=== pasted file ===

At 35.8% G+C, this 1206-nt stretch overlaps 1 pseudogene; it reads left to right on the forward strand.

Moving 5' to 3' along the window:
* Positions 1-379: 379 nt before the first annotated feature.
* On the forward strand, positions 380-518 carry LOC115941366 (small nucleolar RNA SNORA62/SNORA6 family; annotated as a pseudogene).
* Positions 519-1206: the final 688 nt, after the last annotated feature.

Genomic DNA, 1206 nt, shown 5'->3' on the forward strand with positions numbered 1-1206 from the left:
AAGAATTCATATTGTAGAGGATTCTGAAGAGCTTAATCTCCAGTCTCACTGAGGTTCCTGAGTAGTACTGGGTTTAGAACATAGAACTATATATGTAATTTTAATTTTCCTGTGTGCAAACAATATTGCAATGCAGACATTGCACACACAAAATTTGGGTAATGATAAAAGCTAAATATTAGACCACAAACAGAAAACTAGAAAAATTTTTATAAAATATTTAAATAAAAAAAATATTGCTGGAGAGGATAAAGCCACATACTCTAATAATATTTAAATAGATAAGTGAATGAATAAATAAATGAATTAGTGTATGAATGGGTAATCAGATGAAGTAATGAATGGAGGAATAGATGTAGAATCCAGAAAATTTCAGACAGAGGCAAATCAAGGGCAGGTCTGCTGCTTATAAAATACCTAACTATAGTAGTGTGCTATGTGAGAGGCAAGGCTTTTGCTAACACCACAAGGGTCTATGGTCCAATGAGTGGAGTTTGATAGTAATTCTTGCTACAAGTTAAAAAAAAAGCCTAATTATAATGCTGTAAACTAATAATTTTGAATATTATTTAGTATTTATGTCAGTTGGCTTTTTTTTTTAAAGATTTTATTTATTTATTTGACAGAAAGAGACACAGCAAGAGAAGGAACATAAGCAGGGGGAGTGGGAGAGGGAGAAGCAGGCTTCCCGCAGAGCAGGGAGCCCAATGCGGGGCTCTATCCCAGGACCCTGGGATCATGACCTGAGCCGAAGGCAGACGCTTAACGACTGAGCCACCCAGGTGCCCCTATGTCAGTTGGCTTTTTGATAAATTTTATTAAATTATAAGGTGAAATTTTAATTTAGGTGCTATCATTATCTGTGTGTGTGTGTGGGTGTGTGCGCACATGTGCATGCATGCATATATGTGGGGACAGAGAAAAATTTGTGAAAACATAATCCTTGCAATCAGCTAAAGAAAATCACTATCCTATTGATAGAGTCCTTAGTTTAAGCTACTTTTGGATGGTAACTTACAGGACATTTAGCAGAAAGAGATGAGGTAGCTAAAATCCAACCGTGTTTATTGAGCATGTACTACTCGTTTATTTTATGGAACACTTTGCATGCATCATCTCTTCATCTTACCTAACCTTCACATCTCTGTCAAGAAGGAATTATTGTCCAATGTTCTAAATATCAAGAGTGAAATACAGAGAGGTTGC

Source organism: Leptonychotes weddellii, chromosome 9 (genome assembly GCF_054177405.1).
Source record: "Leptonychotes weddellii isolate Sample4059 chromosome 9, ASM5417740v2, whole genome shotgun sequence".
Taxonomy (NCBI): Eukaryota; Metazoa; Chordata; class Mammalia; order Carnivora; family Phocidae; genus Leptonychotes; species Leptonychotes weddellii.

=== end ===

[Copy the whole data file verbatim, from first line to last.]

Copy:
At 35.8% G+C, this 1206-nt stretch overlaps 1 pseudogene; it reads left to right on the forward strand.

Moving 5' to 3' along the window:
* Positions 1-379: 379 nt before the first annotated feature.
* On the forward strand, positions 380-518 carry LOC115941366 (small nucleolar RNA SNORA62/SNORA6 family; annotated as a pseudogene).
* Positions 519-1206: the final 688 nt, after the last annotated feature.

Genomic DNA, 1206 nt, shown 5'->3' on the forward strand with positions numbered 1-1206 from the left:
AAGAATTCATATTGTAGAGGATTCTGAAGAGCTTAATCTCCAGTCTCACTGAGGTTCCTGAGTAGTACTGGGTTTAGAACATAGAACTATATATGTAATTTTAATTTTCCTGTGTGCAAACAATATTGCAATGCAGACATTGCACACACAAAATTTGGGTAATGATAAAAGCTAAATATTAGACCACAAACAGAAAACTAGAAAAATTTTTATAAAATATTTAAATAAAAAAAATATTGCTGGAGAGGATAAAGCCACATACTCTAATAATATTTAAATAGATAAGTGAATGAATAAATAAATGAATTAGTGTATGAATGGGTAATCAGATGAAGTAATGAATGGAGGAATAGATGTAGAATCCAGAAAATTTCAGACAGAGGCAAATCAAGGGCAGGTCTGCTGCTTATAAAATACCTAACTATAGTAGTGTGCTATGTGAGAGGCAAGGCTTTTGCTAACACCACAAGGGTCTATGGTCCAATGAGTGGAGTTTGATAGTAATTCTTGCTACAAGTTAAAAAAAAAGCCTAATTATAATGCTGTAAACTAATAATTTTGAATATTATTTAGTATTTATGTCAGTTGGCTTTTTTTTTTAAAGATTTTATTTATTTATTTGACAGAAAGAGACACAGCAAGAGAAGGAACATAAGCAGGGGGAGTGGGAGAGGGAGAAGCAGGCTTCCCGCAGAGCAGGGAGCCCAATGCGGGGCTCTATCCCAGGACCCTGGGATCATGACCTGAGCCGAAGGCAGACGCTTAACGACTGAGCCACCCAGGTGCCCCTATGTCAGTTGGCTTTTTGATAAATTTTATTAAATTATAAGGTGAAATTTTAATTTAGGTGCTATCATTATCTGTGTGTGTGTGTGGGTGTGTGCGCACATGTGCATGCATGCATATATGTGGGGACAGAGAAAAATTTGTGAAAACATAATCCTTGCAATCAGCTAAAGAAAATCACTATCCTATTGATAGAGTCCTTAGTTTAAGCTACTTTTGGATGGTAACTTACAGGACATTTAGCAGAAAGAGATGAGGTAGCTAAAATCCAACCGTGTTTATTGAGCATGTACTACTCGTTTATTTTATGGAACACTTTGCATGCATCATCTCTTCATCTTACCTAACCTTCACATCTCTGTCAAGAAGGAATTATTGTCCAATGTTCTAAATATCAAGAGTGAAATACAGAGAGGTTGC

Source organism: Leptonychotes weddellii, chromosome 9 (genome assembly GCF_054177405.1).
Source record: "Leptonychotes weddellii isolate Sample4059 chromosome 9, ASM5417740v2, whole genome shotgun sequence".
Taxonomy (NCBI): Eukaryota; Metazoa; Chordata; class Mammalia; order Carnivora; family Phocidae; genus Leptonychotes; species Leptonychotes weddellii.